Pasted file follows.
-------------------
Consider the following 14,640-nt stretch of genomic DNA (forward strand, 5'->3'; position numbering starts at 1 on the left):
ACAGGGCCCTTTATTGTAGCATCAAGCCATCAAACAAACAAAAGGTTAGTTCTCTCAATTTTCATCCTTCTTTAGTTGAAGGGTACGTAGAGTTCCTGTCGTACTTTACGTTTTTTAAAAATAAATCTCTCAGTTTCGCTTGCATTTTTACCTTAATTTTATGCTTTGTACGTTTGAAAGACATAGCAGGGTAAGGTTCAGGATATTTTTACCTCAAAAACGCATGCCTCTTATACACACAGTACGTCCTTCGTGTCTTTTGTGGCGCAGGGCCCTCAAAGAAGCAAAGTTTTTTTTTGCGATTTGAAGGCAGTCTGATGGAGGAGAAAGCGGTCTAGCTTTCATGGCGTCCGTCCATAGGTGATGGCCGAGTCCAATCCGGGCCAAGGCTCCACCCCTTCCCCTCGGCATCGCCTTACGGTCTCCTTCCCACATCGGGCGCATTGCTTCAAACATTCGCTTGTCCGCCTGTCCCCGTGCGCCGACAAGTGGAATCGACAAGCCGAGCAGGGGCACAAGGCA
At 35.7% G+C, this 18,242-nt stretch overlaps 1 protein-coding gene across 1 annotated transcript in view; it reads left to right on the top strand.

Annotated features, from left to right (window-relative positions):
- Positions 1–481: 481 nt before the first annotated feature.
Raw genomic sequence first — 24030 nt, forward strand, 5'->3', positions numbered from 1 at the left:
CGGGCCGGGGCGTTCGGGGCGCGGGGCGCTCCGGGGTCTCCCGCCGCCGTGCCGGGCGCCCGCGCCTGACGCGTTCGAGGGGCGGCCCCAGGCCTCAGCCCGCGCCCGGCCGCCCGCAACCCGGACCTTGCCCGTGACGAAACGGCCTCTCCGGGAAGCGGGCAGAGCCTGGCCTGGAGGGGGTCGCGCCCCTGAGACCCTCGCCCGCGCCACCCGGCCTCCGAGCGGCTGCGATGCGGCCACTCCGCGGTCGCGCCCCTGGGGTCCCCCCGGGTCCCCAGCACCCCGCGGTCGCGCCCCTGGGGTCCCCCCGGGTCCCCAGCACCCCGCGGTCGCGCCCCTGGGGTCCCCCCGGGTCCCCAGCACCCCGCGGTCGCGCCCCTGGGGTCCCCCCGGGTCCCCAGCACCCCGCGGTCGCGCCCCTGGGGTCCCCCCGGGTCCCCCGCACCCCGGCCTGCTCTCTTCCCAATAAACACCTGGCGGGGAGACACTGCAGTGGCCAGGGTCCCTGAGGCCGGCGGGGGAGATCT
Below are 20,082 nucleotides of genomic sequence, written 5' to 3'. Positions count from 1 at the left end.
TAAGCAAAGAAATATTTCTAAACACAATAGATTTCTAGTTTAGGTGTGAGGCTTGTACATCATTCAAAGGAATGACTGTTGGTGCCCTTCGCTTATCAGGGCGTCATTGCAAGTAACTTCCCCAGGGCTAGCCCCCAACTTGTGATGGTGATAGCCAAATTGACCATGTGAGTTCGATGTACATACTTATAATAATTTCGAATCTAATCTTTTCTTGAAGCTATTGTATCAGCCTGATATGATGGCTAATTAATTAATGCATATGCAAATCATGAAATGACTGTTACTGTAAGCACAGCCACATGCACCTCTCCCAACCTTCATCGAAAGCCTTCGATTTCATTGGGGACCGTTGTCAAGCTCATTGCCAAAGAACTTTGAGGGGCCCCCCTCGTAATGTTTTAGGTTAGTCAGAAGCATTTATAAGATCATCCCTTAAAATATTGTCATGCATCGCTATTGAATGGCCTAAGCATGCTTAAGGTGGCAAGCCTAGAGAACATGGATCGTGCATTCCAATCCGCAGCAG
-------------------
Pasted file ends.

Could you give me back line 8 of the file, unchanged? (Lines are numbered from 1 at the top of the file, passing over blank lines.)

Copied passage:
Below are 20,082 nucleotides of genomic sequence, written 5' to 3'. Positions count from 1 at the left end.